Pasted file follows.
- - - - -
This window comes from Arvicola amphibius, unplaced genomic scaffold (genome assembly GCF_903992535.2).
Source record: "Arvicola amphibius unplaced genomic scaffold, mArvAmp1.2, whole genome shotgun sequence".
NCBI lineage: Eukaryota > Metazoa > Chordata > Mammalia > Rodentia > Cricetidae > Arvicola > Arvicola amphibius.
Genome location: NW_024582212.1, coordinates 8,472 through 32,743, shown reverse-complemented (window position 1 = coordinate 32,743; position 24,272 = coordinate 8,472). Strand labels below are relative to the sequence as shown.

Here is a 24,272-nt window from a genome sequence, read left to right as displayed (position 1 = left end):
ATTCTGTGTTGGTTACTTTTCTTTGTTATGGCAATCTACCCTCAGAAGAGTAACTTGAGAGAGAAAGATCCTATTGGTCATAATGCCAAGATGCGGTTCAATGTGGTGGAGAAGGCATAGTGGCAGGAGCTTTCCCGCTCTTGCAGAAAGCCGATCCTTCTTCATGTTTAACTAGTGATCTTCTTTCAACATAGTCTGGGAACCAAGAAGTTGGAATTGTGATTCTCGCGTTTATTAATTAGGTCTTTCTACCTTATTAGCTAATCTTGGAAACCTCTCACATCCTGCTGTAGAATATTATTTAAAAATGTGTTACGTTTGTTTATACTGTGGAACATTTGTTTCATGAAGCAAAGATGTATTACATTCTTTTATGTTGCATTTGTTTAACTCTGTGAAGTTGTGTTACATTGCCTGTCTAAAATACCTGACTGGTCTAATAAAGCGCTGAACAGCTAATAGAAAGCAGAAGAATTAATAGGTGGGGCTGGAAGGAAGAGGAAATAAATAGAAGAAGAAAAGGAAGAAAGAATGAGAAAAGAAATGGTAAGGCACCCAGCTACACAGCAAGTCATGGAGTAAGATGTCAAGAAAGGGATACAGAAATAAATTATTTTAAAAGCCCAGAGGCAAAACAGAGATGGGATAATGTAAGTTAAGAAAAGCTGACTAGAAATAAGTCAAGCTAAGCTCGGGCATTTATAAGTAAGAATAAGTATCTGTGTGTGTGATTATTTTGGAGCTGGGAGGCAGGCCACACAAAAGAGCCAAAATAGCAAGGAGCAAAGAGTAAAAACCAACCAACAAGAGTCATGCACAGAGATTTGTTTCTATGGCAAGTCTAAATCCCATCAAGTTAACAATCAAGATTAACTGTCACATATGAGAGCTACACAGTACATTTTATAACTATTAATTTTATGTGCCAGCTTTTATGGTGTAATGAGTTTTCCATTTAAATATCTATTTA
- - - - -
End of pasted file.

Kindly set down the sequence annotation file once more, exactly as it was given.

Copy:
This window comes from Arvicola amphibius, unplaced genomic scaffold (genome assembly GCF_903992535.2).
Source record: "Arvicola amphibius unplaced genomic scaffold, mArvAmp1.2, whole genome shotgun sequence".
NCBI lineage: Eukaryota > Metazoa > Chordata > Mammalia > Rodentia > Cricetidae > Arvicola > Arvicola amphibius.
Genome location: NW_024582212.1, coordinates 8,472 through 32,743, shown reverse-complemented (window position 1 = coordinate 32,743; position 24,272 = coordinate 8,472). Strand labels below are relative to the sequence as shown.

Here is a 24,272-nt window from a genome sequence, read left to right as displayed (position 1 = left end):
ATTCTGTGTTGGTTACTTTTCTTTGTTATGGCAATCTACCCTCAGAAGAGTAACTTGAGAGAGAAAGATCCTATTGGTCATAATGCCAAGATGCGGTTCAATGTGGTGGAGAAGGCATAGTGGCAGGAGCTTTCCCGCTCTTGCAGAAAGCCGATCCTTCTTCATGTTTAACTAGTGATCTTCTTTCAACATAGTCTGGGAACCAAGAAGTTGGAATTGTGATTCTCGCGTTTATTAATTAGGTCTTTCTACCTTATTAGCTAATCTTGGAAACCTCTCACATCCTGCTGTAGAATATTATTTAAAAATGTGTTACGTTTGTTTATACTGTGGAACATTTGTTTCATGAAGCAAAGATGTATTACATTCTTTTATGTTGCATTTGTTTAACTCTGTGAAGTTGTGTTACATTGCCTGTCTAAAATACCTGACTGGTCTAATAAAGCGCTGAACAGCTAATAGAAAGCAGAAGAATTAATAGGTGGGGCTGGAAGGAAGAGGAAATAAATAGAAGAAGAAAAGGAAGAAAGAATGAGAAAAGAAATGGTAAGGCACCCAGCTACACAGCAAGTCATGGAGTAAGATGTCAAGAAAGGGATACAGAAATAAATTATTTTAAAAGCCCAGAGGCAAAACAGAGATGGGATAATGTAAGTTAAGAAAAGCTGACTAGAAATAAGTCAAGCTAAGCTCGGGCATTTATAAGTAAGAATAAGTATCTGTGTGTGTGATTATTTTGGAGCTGGGAGGCAGGCCACACAAAAGAGCCAAAATAGCAAGGAGCAAAGAGTAAAAACCAACCAACAAGAGTCATGCACAGAGATTTGTTTCTATGGCAAGTCTAAATCCCATCAAGTTAACAATCAAGATTAACTGTCACATATGAGAGCTACACAGTACATTTTATAACTATTAATTTTATGTGCCAGCTTTTATGGTGTAATGAGTTTTCCATTTAAATATCTATTTA